My family recently experienced a loss. I received the call while I was at my laptop, noodling over topics to write about.
The call wasn’t entirely unexpected. We’ve been navigating this territory for several months, knowing the end was drawing near and sadly hoping for a peaceful, painless passing for our dear one.
It is a blessing that our secret prayers were answered. Our loved one left us, breathing one moment, not breathing the next. It was a gentle letting go, merciful.
This journey has not been a particularly public one, as is no doubt evidenced by my careful writing, avoiding the specifics, omitting the central ‘who.’ It is a fine line we walk these days, between what is public and what remains private.
So much daily life is played out openly, online, posted on Facebook, Twitter and other platforms. My life, especially.
As an advocate for authenticity, and being real in the virtual space, I try to set an example with my posting habits, revealing myself, showing up in joy and sorrow, sharing personal and professional struggles with the online communities I serve.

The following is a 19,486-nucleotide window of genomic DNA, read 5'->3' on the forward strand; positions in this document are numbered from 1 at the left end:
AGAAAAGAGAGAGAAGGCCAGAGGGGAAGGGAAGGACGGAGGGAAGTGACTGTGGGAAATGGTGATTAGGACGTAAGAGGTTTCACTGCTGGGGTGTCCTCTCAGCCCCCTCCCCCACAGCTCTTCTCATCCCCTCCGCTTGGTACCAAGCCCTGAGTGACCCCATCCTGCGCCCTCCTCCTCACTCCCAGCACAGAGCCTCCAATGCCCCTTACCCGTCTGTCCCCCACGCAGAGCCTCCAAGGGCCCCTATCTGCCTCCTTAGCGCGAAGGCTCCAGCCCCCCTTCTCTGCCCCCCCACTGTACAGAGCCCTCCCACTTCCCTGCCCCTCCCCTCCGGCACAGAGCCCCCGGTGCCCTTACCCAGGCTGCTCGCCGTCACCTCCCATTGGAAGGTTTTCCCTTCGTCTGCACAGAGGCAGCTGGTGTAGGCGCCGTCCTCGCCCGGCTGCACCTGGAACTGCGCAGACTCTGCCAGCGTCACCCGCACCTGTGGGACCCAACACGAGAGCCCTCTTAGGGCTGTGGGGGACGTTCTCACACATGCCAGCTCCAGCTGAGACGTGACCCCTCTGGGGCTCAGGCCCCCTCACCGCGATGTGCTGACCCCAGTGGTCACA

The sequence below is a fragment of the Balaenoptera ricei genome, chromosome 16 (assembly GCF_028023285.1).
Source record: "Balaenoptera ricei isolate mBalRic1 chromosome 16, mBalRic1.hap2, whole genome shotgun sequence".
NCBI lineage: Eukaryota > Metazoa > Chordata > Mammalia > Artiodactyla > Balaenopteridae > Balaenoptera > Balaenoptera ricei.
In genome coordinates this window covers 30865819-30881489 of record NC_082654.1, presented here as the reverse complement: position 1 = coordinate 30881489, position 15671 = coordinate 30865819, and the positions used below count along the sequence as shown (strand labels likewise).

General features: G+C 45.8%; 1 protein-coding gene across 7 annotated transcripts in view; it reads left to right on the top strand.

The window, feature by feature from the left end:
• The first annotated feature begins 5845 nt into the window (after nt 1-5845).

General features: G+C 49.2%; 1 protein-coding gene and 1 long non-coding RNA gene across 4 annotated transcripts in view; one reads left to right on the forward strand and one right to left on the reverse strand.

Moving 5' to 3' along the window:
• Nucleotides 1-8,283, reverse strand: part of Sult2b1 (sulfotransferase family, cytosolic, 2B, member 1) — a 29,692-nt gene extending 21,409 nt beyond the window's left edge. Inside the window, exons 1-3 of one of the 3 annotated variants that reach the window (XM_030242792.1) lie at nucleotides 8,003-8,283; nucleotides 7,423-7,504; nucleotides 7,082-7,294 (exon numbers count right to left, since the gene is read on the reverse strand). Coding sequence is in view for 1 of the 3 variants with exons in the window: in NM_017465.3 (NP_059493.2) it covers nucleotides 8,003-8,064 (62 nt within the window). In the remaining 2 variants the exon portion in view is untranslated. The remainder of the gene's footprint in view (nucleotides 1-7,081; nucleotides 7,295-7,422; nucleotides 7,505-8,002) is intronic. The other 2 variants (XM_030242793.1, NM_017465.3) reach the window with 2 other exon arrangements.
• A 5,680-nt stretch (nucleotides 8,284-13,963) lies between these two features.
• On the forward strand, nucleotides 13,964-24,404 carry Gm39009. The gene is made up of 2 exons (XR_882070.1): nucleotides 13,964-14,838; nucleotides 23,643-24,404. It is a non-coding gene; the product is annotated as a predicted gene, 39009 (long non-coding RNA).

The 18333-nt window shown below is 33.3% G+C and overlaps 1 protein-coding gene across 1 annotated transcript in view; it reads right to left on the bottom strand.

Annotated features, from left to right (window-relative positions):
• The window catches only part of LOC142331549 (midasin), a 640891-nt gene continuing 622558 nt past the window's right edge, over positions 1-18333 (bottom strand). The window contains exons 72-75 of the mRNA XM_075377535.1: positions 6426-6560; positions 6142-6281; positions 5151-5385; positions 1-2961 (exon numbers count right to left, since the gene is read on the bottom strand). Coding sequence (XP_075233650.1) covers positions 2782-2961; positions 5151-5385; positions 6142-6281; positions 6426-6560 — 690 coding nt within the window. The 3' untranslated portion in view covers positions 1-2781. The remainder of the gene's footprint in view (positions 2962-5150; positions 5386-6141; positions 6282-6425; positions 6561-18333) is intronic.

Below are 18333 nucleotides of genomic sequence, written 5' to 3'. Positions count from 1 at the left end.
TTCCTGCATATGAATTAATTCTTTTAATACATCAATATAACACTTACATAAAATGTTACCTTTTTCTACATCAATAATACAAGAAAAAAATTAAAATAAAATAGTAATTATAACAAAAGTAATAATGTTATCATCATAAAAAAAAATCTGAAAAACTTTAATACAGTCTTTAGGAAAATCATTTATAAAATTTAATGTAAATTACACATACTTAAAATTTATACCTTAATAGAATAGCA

Yet, still there is a line.
My instinct after I got the call was to connect with other family first. I telephoned my mother, then FaceTimed with a close friend. I was not at all tempted to shout-out the news on Facebook or Twitter. I wanted comforting, and the closeness of kind words spoken into my ears. I put on a pot of soup, and made tea, hot and sweet with honey, and drank several cups.
Later that afternoon, an almost-perfect day of blue skies and clear autumn light, I walked along the Fraser River with my husband. The water sparkled and winked. Mount Baker gleamed whitely in the distance. A stellar jay perched nearby for a momentary visit.
My husband spoke of his days as a child, playing tackle football on perfect days such as this, surrounded by yellow leaves and long shadows. We held hands.
This is the world of touch and colour, weather and temperature. The world our dearly departed one has left behind. A precious world that, try as we might, we cannot recreate in cyberspace.
I returned home for more tea and a bowl of soup. It was time to craft the words needed to notify close friends and more distant family. What is appropriate? Facebook Messenger, texts?
We settled on email, with some kind of public post to follow when the family is ready.
Still later, the telephone began to ring. Condolences and sympathy, along with thoughtful offers of foodstuffs and errands.
Later, I know, we will get cards in the mail, perhaps flowers at the door. These are things we can touch and hold.
Looking out the window, I see clouds begin to gather. I watch the cottonwood leaves in the last of the autumn sun – yellow, gold, brown – one by one the leaves drop.
Effortlessly, when it is time, they let go of the branch.